From Paper to Practice: Implementing Civil Service Reform in Africa
Effective bureaucracies are crucial for development, and many countries in Africa (and beyond) have spent the past three decades attempting to implement large-scale, systemic, performance-oriented civil service reforms. While these reform efforts are widely perceived as donor-driven, acontextual failures, there has been little systematic study of (a) what reforms countries have actually tried to implement, (b) the extent to which these reforms have been implemented and affected day-to-day work practices, or (c) what explains the success and failure of reforms.
In this book project, I address these issues by comprehensively cataloguing dozens of civil service reform episodes across several countries in Africa since the early 1990s. I analyze these patterns of reform within a theoretical framework that views civil service reform as an effort to implement organizational change within a broader bureaucratic system. I show that the design of these reforms is more nuanced and context-specific than popularly imagined, and while most reforms have failed to reach their objectives, this is as much due to unrealistic expectations and planning as to poor design or implementation. However, many reforms ignore basic insights about effective organizational change, and so many reforms efforts repeat the mistakes of past reforms. These patterns and examples of successful reform provide lessons for future reformers about how to design and implement more impactful and sustainable civil service reforms.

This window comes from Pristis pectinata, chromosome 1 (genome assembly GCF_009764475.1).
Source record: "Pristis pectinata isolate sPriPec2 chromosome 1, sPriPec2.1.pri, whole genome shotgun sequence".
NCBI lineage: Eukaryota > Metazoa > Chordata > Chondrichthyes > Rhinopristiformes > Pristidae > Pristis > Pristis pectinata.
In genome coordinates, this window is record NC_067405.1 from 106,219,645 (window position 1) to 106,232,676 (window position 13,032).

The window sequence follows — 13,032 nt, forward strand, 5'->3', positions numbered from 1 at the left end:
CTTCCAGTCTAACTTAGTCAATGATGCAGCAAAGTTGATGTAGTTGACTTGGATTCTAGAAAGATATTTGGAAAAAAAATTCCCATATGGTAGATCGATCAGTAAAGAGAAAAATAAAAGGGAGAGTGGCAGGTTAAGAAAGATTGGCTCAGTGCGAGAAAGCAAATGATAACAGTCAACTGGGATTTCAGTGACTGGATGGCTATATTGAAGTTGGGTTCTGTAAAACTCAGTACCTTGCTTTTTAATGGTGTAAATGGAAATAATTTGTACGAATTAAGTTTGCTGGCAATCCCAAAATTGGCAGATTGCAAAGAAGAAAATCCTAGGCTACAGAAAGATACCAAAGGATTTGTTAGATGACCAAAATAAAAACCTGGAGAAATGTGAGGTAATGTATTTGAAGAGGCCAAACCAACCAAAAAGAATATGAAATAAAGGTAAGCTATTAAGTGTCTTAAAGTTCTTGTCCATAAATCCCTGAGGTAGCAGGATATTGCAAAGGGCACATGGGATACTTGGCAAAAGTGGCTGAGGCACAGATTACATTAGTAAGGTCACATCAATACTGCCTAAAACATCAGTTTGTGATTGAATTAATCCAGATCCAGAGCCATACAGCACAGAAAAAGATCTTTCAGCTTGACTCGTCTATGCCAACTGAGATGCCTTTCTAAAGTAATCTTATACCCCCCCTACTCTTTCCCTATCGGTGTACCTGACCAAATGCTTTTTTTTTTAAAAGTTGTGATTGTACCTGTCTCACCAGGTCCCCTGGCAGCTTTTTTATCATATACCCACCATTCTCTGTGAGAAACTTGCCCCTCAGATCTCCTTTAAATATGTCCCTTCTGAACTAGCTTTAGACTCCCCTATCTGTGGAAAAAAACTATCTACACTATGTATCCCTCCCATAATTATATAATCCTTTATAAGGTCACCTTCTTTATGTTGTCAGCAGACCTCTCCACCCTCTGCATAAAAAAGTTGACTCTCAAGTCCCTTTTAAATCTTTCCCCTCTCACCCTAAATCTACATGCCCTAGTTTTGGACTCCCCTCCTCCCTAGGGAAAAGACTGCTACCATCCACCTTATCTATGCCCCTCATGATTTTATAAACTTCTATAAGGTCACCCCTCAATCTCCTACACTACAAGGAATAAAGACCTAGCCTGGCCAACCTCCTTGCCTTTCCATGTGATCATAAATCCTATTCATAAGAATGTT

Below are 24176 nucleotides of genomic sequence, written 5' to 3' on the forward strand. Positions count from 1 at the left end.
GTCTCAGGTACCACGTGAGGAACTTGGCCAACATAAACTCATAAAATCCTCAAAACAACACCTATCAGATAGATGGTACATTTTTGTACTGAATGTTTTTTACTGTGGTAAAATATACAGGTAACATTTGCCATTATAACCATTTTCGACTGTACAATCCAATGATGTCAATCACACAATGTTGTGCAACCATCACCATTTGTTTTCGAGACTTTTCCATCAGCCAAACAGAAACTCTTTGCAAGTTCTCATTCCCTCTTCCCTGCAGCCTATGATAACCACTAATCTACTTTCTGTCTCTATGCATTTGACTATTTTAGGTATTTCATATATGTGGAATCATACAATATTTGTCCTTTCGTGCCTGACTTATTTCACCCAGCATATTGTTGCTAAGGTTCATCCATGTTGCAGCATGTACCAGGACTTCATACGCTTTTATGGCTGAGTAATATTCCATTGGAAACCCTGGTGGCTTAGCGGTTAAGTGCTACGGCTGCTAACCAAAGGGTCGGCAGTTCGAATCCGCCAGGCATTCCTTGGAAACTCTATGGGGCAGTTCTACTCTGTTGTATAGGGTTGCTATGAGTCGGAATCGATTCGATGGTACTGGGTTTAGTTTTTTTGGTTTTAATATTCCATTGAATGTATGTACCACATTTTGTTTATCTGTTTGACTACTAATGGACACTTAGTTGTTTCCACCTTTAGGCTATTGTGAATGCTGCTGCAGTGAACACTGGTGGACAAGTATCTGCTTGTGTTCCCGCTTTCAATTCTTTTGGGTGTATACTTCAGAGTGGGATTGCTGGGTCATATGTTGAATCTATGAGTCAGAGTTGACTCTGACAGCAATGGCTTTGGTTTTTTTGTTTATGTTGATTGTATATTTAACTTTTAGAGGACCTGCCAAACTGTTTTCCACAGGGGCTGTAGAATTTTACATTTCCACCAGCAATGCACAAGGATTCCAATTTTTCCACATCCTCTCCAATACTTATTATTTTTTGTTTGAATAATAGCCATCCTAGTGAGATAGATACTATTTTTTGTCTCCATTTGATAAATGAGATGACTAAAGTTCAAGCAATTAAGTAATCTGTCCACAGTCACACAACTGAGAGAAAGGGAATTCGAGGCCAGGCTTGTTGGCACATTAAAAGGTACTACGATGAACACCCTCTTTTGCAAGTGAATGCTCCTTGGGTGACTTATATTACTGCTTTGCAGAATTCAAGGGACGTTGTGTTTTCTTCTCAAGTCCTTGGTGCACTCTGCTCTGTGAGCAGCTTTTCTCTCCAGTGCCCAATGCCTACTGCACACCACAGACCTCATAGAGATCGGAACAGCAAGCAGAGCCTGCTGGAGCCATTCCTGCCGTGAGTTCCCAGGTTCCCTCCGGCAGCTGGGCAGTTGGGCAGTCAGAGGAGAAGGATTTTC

This project is currently in progress. The first working paper from this project, on patterns of performance management reforms in Ghana and Zambia, is available here (co-authored with Liah Yecalo-Tecle).